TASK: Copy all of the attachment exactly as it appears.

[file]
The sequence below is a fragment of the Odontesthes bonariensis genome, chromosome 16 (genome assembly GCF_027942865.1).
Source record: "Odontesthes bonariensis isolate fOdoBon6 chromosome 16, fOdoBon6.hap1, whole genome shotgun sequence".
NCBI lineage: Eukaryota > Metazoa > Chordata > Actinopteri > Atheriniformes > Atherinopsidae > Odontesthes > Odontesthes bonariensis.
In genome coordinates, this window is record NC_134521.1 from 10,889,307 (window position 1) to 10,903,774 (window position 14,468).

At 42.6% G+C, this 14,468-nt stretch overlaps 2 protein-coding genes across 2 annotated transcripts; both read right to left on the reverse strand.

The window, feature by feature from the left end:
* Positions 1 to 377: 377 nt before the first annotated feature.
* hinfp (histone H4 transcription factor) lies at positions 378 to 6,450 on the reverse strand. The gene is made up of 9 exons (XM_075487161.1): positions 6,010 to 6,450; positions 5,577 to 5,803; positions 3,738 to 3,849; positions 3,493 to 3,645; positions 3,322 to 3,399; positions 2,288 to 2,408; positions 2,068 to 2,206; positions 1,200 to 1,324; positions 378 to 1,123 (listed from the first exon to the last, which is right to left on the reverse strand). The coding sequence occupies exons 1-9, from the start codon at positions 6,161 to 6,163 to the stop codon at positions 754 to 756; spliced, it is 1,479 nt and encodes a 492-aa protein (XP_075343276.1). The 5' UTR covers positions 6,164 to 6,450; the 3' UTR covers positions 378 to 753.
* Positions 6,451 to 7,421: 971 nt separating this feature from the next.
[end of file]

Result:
The sequence below is a fragment of the Odontesthes bonariensis genome, chromosome 16 (genome assembly GCF_027942865.1).
Source record: "Odontesthes bonariensis isolate fOdoBon6 chromosome 16, fOdoBon6.hap1, whole genome shotgun sequence".
NCBI lineage: Eukaryota > Metazoa > Chordata > Actinopteri > Atheriniformes > Atherinopsidae > Odontesthes > Odontesthes bonariensis.
In genome coordinates, this window is record NC_134521.1 from 10,889,307 (window position 1) to 10,903,774 (window position 14,468).

At 42.6% G+C, this 14,468-nt stretch overlaps 2 protein-coding genes across 2 annotated transcripts; both read right to left on the reverse strand.

The window, feature by feature from the left end:
* Positions 1 to 377: 377 nt before the first annotated feature.
* hinfp (histone H4 transcription factor) lies at positions 378 to 6,450 on the reverse strand. The gene is made up of 9 exons (XM_075487161.1): positions 6,010 to 6,450; positions 5,577 to 5,803; positions 3,738 to 3,849; positions 3,493 to 3,645; positions 3,322 to 3,399; positions 2,288 to 2,408; positions 2,068 to 2,206; positions 1,200 to 1,324; positions 378 to 1,123 (listed from the first exon to the last, which is right to left on the reverse strand). The coding sequence occupies exons 1-9, from the start codon at positions 6,161 to 6,163 to the stop codon at positions 754 to 756; spliced, it is 1,479 nt and encodes a 492-aa protein (XP_075343276.1). The 5' UTR covers positions 6,164 to 6,450; the 3' UTR covers positions 378 to 753.
* Positions 6,451 to 7,421: 971 nt separating this feature from the next.